Assessment of Fraud Penalty
After determining that the assessment of the fraud penalty had met the proper predicate approval requirements, the court analyzed whether the penalty assessment was proper.
The court noted that to impose a fraud penalty, the IRS “must show that there was ‘an underpayment of tax’ on petitioner’s 2015 return.” “Underpayment” is defined under §6664(a)(1) as “the amount by which tax imposed for the year . . . exceeds the sum of ‘(A) the amount shown as the tax by the taxpayer on his return, plus (B) amounts not so previously assessed (or collected without assessment).’” Sec. 1.6664-2(a) further defines “amounts not so shown previously assessed” as “amounts assessed before the return is filed that were not shown on the return, such as termination assessments under section 6851.” (citations omitted).
The court determined that there was no underpayment of tax for 2015, as the aggregate of the “amount shown as tax” of $2,2721 and the “amount not so shown previously assessed” — the termination assessment of $288,546 — exceeded Mr. Onveani’s 2015 tax liability of $276,128. Thus, the court concluded the fraud penalty did not apply.
Further, the court determined that the IRS failed to prove fraud by clear and convincing evidence, which required the Commissioner to demonstrate that the taxpayer “intended to evade taxes that he knew or believed were owed.” (citations omitted.) The court noted that as funds to pay the tax were being held in escrow, it was not realistically possible to evade the tax. By omitting $802,083 on his 2015 return, the court stated that Mr. Onveani was merely preserving the position that he was taking in court that the assessment was improper, even if his arguments were ultimately rejected by the court.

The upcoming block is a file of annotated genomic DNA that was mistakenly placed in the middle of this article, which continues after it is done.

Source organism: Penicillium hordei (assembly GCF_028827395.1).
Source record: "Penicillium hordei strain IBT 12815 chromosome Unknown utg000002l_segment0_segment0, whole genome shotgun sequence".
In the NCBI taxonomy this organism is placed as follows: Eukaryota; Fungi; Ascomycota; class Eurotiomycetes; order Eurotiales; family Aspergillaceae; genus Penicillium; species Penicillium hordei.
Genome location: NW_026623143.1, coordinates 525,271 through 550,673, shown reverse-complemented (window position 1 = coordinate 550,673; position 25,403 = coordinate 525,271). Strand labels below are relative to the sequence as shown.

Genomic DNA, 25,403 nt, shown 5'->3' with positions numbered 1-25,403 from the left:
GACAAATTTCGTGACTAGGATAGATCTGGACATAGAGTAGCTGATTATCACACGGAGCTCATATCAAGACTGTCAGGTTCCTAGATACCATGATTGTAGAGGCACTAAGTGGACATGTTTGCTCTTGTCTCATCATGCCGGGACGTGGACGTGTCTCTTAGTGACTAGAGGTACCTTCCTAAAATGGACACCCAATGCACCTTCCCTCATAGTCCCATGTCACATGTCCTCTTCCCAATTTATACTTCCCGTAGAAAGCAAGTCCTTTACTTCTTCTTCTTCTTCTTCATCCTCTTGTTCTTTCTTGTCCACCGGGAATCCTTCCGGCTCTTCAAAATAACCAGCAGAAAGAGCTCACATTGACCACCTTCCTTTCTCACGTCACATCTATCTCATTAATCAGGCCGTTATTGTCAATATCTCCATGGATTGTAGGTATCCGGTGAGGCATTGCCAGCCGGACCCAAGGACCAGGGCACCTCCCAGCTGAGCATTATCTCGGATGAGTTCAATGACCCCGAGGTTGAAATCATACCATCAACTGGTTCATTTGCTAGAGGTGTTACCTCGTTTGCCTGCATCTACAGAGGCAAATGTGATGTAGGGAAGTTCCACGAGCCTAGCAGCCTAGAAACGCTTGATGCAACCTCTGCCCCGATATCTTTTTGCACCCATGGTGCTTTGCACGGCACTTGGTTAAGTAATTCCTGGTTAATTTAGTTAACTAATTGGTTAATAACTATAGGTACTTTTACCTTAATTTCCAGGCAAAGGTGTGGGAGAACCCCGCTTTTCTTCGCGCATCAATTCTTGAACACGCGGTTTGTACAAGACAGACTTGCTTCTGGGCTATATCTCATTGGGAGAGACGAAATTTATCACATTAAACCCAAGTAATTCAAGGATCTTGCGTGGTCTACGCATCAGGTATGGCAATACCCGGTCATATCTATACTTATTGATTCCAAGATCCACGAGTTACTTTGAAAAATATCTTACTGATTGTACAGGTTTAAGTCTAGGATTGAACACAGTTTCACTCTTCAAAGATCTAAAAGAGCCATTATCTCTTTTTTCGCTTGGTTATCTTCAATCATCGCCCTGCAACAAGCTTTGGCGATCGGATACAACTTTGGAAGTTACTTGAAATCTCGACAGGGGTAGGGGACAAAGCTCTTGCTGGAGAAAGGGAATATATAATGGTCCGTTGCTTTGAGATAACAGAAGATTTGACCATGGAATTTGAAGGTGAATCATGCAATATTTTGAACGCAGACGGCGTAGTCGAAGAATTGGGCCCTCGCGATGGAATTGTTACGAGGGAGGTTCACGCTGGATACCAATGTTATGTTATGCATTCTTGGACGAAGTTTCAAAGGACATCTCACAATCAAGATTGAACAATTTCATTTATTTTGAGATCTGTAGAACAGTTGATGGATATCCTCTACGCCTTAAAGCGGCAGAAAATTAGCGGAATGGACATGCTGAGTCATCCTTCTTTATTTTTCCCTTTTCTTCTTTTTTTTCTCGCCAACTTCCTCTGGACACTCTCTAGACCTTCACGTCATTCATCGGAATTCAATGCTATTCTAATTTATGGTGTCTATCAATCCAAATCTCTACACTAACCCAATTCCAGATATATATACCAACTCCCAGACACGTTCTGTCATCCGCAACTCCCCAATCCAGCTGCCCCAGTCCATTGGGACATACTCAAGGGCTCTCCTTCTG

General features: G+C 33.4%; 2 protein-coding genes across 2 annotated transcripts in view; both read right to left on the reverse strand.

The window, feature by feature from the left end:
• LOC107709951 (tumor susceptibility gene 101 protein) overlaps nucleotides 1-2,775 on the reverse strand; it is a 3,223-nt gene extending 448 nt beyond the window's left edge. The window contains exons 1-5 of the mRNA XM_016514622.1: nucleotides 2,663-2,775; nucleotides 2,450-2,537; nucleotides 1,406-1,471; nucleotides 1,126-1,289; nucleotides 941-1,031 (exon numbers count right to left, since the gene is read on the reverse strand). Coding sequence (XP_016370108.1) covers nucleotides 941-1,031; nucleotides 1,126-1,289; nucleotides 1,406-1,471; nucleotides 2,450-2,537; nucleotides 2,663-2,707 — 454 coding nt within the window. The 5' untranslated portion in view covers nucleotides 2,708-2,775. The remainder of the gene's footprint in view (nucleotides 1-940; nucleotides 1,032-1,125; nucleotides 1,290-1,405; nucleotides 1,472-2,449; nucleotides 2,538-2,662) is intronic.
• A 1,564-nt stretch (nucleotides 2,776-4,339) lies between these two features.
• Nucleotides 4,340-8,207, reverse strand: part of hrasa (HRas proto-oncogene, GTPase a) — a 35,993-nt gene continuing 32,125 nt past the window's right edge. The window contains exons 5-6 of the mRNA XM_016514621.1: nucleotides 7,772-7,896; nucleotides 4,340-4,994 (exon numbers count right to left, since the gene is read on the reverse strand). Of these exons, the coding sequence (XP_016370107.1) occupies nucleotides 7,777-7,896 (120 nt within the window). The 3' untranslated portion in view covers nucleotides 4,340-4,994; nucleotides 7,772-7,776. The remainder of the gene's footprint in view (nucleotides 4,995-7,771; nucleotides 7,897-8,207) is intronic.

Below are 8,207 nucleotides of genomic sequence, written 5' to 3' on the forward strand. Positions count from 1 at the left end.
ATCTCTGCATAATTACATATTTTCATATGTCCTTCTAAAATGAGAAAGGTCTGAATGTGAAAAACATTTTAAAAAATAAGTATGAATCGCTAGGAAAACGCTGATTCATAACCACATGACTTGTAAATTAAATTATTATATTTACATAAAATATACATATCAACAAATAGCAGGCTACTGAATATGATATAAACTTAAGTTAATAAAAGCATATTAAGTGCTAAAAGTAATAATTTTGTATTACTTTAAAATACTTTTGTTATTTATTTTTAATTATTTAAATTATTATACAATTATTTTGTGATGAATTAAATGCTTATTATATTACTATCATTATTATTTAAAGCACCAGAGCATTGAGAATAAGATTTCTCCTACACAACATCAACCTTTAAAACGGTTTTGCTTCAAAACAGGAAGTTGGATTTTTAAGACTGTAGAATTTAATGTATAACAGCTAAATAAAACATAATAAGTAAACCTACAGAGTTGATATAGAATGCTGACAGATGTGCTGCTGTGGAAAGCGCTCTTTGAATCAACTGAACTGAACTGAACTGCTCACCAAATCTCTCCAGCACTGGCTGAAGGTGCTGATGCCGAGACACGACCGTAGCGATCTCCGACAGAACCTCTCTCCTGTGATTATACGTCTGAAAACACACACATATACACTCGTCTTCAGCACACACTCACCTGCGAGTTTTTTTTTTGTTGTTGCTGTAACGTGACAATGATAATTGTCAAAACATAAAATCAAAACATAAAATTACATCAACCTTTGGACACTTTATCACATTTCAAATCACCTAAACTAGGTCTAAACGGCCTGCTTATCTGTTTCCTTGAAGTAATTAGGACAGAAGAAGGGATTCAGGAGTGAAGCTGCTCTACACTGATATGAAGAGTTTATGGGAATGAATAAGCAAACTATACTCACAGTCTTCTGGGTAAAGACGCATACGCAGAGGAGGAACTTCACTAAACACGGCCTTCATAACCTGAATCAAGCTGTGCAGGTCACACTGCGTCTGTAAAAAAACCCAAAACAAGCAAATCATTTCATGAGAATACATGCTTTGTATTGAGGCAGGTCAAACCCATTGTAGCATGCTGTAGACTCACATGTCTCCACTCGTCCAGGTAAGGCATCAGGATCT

The court also noted that, though the IRS contended that Mr. Onveani satisfied certain “badges of fraud” that may indicate fraudulent intent — including failure to maintain accurate books and records, a history of failing to file tax returns, and many suspect transactions — for the purposes of assessing a fraud penalty, the issue was whether any underpayment on the 2015 tax return was due to fraud against the IRS rather than whether third parties were defrauded. No fraud against the IRS was found, as the court had deemed the omission of the $802,083 a preservation of Mr. Onveani’s argument against the assessment. Because the court determined there was no underpayment, the court also declined to hold Mr. Onveani liable for accuracy-related penalties.
This decision demonstrates that fraudulent behavior or schemes to defraud a third party are not sufficient to determine fraud for the purposes of assessing civil fraud penalties. Rather, the question is whether there is an underpayment of tax on a tax return and whether such underpayment is due to fraud against the IRS. While fraudulent activity with respect to other parties may be at issue for other types of tax-related actions, for the purposes of fraud penalties, it is not dispositive.